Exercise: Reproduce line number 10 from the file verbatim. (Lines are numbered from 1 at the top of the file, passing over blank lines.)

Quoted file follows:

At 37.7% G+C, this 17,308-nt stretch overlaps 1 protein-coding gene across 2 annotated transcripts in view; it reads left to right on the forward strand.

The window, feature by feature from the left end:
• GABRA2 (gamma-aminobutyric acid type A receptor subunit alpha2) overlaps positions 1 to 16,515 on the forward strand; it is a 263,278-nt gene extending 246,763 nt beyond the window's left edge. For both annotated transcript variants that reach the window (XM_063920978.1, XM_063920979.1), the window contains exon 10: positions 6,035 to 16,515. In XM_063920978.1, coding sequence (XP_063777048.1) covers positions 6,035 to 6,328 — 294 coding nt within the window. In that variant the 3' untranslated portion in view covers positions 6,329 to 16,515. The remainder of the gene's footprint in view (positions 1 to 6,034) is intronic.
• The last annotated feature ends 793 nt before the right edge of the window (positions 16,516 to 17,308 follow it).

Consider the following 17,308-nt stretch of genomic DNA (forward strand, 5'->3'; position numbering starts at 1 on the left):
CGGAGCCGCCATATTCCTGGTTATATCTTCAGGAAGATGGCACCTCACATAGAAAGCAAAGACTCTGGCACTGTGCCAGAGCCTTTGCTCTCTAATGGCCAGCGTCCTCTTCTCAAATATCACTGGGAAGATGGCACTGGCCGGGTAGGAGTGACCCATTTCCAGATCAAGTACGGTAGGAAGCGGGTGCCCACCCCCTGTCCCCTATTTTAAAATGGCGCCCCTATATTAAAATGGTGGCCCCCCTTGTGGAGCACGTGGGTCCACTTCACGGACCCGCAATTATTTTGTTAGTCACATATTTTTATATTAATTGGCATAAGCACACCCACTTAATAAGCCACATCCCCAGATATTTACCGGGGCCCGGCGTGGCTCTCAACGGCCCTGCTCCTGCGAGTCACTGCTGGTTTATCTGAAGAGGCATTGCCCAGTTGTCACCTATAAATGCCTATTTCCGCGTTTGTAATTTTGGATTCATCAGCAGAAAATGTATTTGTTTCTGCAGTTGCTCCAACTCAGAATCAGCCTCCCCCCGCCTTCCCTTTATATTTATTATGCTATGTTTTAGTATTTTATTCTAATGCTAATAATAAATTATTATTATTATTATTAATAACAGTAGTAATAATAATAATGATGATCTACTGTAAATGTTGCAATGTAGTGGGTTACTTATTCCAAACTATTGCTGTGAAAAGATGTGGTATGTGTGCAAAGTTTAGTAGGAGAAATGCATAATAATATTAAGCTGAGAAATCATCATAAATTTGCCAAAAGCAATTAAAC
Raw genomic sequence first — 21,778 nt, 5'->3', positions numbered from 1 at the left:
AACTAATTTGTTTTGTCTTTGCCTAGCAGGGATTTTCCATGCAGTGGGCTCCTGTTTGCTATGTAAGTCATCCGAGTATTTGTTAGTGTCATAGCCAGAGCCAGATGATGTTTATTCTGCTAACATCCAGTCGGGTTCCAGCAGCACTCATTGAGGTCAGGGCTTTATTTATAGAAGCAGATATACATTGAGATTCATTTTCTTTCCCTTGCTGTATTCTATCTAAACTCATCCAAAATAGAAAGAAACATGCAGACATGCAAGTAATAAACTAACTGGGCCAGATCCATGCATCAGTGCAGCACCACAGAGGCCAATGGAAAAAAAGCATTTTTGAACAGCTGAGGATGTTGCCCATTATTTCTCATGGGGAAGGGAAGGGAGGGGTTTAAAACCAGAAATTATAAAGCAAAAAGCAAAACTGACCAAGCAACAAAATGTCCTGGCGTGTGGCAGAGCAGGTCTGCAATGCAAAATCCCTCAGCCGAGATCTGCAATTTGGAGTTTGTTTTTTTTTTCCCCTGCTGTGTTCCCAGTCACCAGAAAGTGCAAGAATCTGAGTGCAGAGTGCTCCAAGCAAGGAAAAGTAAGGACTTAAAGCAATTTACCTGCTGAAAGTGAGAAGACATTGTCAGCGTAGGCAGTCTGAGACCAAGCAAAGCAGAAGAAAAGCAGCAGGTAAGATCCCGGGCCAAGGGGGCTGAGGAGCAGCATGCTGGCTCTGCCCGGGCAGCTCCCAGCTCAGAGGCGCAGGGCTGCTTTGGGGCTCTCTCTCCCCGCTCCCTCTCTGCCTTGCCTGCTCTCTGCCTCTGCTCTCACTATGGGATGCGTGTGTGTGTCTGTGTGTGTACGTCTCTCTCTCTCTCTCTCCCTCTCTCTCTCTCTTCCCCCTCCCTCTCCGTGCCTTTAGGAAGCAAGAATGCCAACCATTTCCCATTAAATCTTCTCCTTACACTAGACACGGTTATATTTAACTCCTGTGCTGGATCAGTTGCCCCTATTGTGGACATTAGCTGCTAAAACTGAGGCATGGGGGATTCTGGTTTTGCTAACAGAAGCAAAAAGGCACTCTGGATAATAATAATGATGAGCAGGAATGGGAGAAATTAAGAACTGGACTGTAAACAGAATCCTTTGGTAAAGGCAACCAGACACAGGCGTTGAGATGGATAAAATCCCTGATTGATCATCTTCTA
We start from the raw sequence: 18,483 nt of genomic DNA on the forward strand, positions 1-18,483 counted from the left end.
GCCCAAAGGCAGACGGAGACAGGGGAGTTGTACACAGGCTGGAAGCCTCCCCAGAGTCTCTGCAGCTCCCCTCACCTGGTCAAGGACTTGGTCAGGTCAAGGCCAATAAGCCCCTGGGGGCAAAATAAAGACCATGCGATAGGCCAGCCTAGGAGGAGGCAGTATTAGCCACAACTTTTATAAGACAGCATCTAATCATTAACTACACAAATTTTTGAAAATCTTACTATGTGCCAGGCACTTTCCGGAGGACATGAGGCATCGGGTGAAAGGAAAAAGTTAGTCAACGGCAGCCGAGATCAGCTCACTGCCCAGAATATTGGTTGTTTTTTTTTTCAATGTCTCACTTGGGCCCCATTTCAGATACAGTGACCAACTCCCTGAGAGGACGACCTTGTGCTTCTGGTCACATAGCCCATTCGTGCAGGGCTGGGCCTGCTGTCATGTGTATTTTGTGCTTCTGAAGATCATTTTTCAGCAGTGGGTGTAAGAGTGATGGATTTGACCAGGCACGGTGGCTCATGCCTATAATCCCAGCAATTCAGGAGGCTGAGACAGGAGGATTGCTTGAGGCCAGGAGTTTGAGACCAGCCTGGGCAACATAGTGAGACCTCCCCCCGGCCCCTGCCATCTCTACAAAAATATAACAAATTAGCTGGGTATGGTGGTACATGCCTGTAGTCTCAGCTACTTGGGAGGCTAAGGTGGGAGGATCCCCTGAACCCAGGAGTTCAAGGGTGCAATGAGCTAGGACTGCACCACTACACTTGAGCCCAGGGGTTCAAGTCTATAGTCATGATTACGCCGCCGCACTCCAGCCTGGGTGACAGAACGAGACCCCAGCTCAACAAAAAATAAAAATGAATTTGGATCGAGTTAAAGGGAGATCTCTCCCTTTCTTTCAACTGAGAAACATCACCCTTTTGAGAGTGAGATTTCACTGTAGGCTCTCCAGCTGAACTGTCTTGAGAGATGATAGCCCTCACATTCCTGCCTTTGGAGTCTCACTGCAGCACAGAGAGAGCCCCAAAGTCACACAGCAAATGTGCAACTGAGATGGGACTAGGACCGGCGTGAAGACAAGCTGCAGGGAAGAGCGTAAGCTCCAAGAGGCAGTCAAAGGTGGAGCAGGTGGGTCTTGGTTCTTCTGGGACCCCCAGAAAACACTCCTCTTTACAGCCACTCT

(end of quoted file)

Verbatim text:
GCCCAAAGGCAGACGGAGACAGGGGAGTTGTACACAGGCTGGAAGCCTCCCCAGAGTCTCTGCAGCTCCCCTCACCTGGTCAAGGACTTGGTCAGGTCAAGGCCAATAAGCCCCTGGGGGCAAAATAAAGACCATGCGATAGGCCAGCCTAGGAGGAGGCAGTATTAGCCACAACTTTTATAAGACAGCATCTAATCATTAACTACACAAATTTTTGAAAATCTTACTATGTGCCAGGCACTTTCCGGAGGACATGAGGCATCGGGTGAAAGGAAAAAGTTAGTCAACGGCAGCCGAGATCAGCTCACTGCCCAGAATATTGGTTGTTTTTTTTTTCAATGTCTCACTTGGGCCCCATTTCAGATACAGTGACCAACTCCCTGAGAGGACGACCTTGTGCTTCTGGTCACATAGCCCATTCGTGCAGGGCTGGGCCTGCTGTCATGTGTATTTTGTGCTTCTGAAGATCATTTTTCAGCAGTGGGTGTAAGAGTGATGGATTTGACCAGGCACGGTGGCTCATGCCTATAATCCCAGCAATTCAGGAGGCTGAGACAGGAGGATTGCTTGAGGCCAGGAGTTTGAGACCAGCCTGGGCAACATAGTGAGACCTCCCCCCGGCCCCTGCCATCTCTACAAAAATATAACAAATTAGCTGGGTATGGTGGTACATGCCTGTAGTCTCAGCTACTTGGGAGGCTAAGGTGGGAGGATCCCCTGAACCCAGGAGTTCAAGGGTGCAATGAGCTAGGACTGCACCACTACACTTGAGCCCAGGGGTTCAAGTCTATAGTCATGATTACGCCGCCGCACTCCAGCCTGGGTGACAGAACGAGACCCCAGCTCAACAAAAAATAAAAATGAATTTGGATCGAGTTAAAGGGAGATCTCTCCCTTTCTTTCAACTGAGAAACATCACCCTTTTGAGAGTGAGATTTCACTGTAGGCTCTCCAGCTGAACTGTCTTGAGAGATGATAGCCCTCACATTCCTGCCTTTGGAGTCTCACTGCAGCACAGAGAGAGCCCCAAAGTCACACAGCAAATGTGCAACTGAGATGGGACTAGGACCGGCGTGAAGACAAGCTGCAGGGAAGAGCGTAAGCTCCAAGAGGCAGTCAAAGGTGGAGCAGGTGGGTCTTGGTTCTTCTGGGACCCCCAGAAAACACTCCTCTTTACAGCCACTCT